Dead Cat Bounce
Show type: Edinburgh Fringe 2008
An unrelenting hour of sketches set in the same hotel room, with the most memorable finale you’ll ever see performed by a cast of three.
As the audience files in, a woman lies stone-still on a hotel room floor while a radio blares out snippets of news over a menacing guitar track.
She is a prostitute, accidentally killed by a group of city traders on a bender and now nothing more than an inconvenience. When one of the men makes noises of concern about the situation, he is blown back by the roar of machismo from his colleagues and condemned as a ‘whinging sissy’. And whinging sissies don't get to be vice-presidents, so he should drink another Braveheart (whiskey and aftershave) and shut up…
Late Night Radio is a sketch show with a brain and a black sense of humour. In place of cartoon and slapdash caricature, the Irish trio (Demian Fox, Shane O'Brien and James Walmsley) conjure up imaginative situations with believable characters. Each a fine actor, they gently mock the nuances of relationships and milk the humour in their dynamics.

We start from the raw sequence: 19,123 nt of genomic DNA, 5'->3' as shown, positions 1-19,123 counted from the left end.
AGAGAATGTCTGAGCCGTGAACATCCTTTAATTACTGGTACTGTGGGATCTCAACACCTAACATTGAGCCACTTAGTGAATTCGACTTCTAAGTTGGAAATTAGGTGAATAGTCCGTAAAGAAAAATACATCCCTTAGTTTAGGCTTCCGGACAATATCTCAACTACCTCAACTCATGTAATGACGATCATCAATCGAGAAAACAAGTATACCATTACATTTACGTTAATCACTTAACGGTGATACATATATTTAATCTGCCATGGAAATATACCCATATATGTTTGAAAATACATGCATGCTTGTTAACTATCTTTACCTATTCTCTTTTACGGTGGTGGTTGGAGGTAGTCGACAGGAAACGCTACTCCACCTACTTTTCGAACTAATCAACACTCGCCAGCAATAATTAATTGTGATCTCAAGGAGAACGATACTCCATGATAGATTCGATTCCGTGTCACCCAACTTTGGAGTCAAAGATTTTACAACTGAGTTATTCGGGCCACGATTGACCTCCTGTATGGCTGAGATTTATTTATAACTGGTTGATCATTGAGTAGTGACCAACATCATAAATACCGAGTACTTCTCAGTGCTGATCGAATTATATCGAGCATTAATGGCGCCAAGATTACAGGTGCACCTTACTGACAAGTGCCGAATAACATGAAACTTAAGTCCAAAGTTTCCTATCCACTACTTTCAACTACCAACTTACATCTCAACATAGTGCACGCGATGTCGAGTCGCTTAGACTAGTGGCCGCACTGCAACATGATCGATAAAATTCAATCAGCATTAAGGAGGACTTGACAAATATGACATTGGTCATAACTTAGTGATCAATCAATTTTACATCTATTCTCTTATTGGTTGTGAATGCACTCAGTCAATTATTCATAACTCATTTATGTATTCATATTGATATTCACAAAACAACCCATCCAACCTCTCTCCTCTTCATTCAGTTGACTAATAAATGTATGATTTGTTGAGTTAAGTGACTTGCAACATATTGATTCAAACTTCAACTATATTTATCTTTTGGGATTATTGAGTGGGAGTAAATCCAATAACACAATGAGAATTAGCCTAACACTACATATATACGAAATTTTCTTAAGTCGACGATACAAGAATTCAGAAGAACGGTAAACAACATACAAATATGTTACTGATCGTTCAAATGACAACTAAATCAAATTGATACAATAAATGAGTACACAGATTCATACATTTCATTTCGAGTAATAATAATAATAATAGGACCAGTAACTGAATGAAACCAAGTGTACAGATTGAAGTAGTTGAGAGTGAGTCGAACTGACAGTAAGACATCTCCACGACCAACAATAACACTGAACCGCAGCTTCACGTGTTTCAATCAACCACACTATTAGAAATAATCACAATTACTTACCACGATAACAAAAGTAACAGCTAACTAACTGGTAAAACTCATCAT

A wheelchair-bound academic is forced to share a bed with a bitter rival; a terminally ill cyclist on a record-breaking tandem bike ride wonders at his stamina while his companion staggers in exhaustion in the background; a row blows up between a group of clowns after a bad gig.
It's not a laugh-a-minute, for sure. While thoughtfully, tightly written and performed, the sketches are at times an exercise in beautifully observed drama rather than straight comedy. It's more Nighty Night and League Of Gentlemen than The Fast Show.
When the group does do silly, it's still flawlessly controlled, as demonstrated when the idiosyncratic conventions of musical theatre are lampooned in a jazz-hands and cartwheels scene starring three sailors on shore leave.
The show can, at times, be too clever for its own good. You find yourself distractedly admiring the elegant dialogue or the way a scene has been crafted, rather than laughing at the product. The thoroughly researched characters are not always accessible.
Still, the depth and scope of the sketches and their consistently immaculate realisation makes this a show that stands out from the rest and suggests a group of which to expect yet greater things.
Reviewed by: Nione Meakin